Mark Heath, of telecom consultancy Unwired Insight, discusses the latest femtocell news.
It’s a hopeful time for femtocell vendors, following a lengthy period between femtocells being declared as the ‘next big thing’ and the point at which a significant number are being deployed.
Vendors have been buoyed by the latest quarterly market status report by Informa Telecoms & Media. Informa has declared that femtocells now outnumber conventional outdoor cell sites in the USA, with about 350 000 femtocells against approximately 256 000 macrocells.
Femtocells and conventional base stations are very different things, so a numbers comparison can be misleading. For example, the coverage of a conventional base station is much larger than a femtocell, meaning that thousands of femtocells may be needed to rival the coverage of a single conventional base station in some cases. However, it is an important milestone nonetheless, and demonstrates that femtocells have now evolved from an interesting ‘breakthrough’ concept to an affordable real product.
The dominant application of femtocells currently is improving poor indoor coverage. As discussed in my recent blog article ‘Are the UK’s 3G networks suffering from chronic underinvestment?’, some mobile networks operators have been spending relatively little of their revenues on capital investment. For example, there is a massive gulf between 3G networks in Japan and some in Western Europe in terms of basic radio coverage. Hence, there are substantial opportunities in Western Europe for femtocell vendors to make major inroads with femtocell solutions.
As important as indoor coverage enhancement is, one of the most important emerging telecom trends is 3G offloading, allowing mobile operators to remove 3G traffic from congested conventional base stations. Here, femtocells provide an untapped opportunity. Particularly as operators wait for new LTE capacity, 3G offload using femtocells will become much more important, and will be a useful alternative to WiFi offloading. In the UK, for example, the Ed Richard of telecom regular Ofcom has just announced that new spectrum for LTE will not be auctioned until the first quarter of 2012, so LTE networks will not be running until 2013.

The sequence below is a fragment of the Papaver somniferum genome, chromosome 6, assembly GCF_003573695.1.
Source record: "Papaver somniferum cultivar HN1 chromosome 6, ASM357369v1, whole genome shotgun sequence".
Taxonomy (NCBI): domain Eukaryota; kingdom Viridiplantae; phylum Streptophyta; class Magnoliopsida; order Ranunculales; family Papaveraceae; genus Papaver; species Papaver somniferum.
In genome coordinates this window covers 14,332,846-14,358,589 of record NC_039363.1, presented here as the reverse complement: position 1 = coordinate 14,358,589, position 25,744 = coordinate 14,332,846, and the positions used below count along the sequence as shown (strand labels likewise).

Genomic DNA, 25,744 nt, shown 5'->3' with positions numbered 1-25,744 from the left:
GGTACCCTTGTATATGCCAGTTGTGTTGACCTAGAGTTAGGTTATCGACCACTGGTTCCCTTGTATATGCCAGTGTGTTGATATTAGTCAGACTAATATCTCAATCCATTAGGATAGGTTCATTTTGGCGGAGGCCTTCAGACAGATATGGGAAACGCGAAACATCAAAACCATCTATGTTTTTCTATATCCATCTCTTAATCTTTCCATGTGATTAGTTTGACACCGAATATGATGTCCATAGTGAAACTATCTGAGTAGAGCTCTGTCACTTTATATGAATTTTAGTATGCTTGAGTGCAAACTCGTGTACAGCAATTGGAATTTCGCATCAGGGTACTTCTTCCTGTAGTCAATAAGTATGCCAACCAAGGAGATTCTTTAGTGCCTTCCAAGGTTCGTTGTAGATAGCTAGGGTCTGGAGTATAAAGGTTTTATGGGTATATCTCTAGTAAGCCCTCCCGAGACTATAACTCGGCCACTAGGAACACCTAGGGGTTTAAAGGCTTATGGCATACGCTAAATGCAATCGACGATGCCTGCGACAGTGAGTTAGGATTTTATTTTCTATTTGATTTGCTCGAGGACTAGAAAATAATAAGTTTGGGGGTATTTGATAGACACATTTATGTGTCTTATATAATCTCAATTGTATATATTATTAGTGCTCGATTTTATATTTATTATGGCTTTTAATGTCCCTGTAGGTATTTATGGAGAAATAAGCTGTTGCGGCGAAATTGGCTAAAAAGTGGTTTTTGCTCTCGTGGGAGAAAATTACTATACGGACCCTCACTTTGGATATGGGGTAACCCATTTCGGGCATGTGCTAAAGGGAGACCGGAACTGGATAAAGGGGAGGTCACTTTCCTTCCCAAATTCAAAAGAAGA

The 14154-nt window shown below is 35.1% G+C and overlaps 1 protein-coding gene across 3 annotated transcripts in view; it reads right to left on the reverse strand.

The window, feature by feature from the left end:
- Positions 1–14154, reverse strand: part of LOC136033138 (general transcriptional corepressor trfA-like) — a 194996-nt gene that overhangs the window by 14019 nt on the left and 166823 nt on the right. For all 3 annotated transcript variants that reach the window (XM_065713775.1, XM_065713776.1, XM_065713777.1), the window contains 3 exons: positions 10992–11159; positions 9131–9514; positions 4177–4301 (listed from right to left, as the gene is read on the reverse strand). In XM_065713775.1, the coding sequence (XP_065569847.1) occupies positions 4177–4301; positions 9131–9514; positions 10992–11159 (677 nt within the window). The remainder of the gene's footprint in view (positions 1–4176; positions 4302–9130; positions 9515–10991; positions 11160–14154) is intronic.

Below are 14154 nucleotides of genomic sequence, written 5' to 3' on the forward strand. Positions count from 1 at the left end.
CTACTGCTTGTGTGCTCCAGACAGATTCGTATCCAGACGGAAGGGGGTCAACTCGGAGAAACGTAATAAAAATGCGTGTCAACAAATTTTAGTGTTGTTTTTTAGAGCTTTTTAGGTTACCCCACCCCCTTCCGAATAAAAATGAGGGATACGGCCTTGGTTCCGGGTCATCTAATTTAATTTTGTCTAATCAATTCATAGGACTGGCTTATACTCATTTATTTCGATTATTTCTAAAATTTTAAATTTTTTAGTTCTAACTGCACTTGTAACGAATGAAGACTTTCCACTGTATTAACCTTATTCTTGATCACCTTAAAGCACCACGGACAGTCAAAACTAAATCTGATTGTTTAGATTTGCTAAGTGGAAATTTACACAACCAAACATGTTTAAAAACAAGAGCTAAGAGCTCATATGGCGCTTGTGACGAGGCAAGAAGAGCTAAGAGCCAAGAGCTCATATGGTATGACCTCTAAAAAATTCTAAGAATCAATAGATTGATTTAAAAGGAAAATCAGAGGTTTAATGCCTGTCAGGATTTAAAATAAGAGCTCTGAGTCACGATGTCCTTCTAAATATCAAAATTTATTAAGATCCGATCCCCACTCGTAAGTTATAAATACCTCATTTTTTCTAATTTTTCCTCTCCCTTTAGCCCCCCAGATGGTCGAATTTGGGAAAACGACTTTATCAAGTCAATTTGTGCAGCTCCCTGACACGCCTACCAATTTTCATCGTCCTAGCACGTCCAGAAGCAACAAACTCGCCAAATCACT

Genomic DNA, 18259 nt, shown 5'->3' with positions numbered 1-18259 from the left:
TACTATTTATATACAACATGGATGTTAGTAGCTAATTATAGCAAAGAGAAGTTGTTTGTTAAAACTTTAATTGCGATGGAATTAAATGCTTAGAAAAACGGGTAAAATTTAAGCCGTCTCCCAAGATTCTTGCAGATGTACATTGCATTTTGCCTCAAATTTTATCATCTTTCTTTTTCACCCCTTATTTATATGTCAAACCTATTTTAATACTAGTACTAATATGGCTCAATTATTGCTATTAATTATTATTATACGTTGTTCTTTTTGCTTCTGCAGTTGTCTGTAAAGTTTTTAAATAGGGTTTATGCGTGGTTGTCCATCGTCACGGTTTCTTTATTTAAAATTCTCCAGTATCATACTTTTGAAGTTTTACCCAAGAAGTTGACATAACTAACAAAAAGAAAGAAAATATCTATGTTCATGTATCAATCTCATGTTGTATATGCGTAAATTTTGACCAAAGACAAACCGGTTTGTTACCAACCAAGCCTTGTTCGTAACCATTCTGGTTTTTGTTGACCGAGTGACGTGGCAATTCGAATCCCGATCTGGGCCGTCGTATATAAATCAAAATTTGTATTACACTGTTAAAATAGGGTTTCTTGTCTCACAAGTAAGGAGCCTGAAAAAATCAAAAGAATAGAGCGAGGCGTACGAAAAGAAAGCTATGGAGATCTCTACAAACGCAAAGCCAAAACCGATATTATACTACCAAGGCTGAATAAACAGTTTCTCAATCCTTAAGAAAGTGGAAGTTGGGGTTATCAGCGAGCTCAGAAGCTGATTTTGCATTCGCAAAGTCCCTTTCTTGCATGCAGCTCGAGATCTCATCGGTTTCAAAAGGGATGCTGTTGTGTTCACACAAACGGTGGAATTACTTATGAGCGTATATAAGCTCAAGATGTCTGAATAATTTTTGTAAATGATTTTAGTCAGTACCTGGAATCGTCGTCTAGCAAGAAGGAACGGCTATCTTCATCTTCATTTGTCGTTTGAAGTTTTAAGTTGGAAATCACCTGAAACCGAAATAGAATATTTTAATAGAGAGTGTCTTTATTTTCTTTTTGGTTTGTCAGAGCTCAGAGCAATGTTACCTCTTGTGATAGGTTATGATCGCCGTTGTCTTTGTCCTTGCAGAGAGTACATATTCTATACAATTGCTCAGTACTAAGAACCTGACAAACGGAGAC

At the recent Broadband World Forum, Simon Saunders, Chair of the Femto Forum, predicted that the proportion of wireless traffic indoors will rise to 95% of the total traffic in the next few years, meaning that a substantial amount of 3G traffic can potentially be offloaded to femtocells. He estimated that it costs about USD8 per gigabyte to carry data traffic on a mobile network and that appropriate use of femtocells can reduce this cost by a factor of four in the short term. In a conversation I had with Simon, he said that the cost improvement by using femtocells is about 100 times in the longer term through the use of Selected IP Traffic Offload (SIPTO) and Local IP Access (LIPA).
We will shortly be publishing our own independent telecom report, which will provide the latest forecast for the growth of 3G traffic in Europe. It will quantify the amount of traffic offloaded from 3G networks using femtocells and WiFi offloading.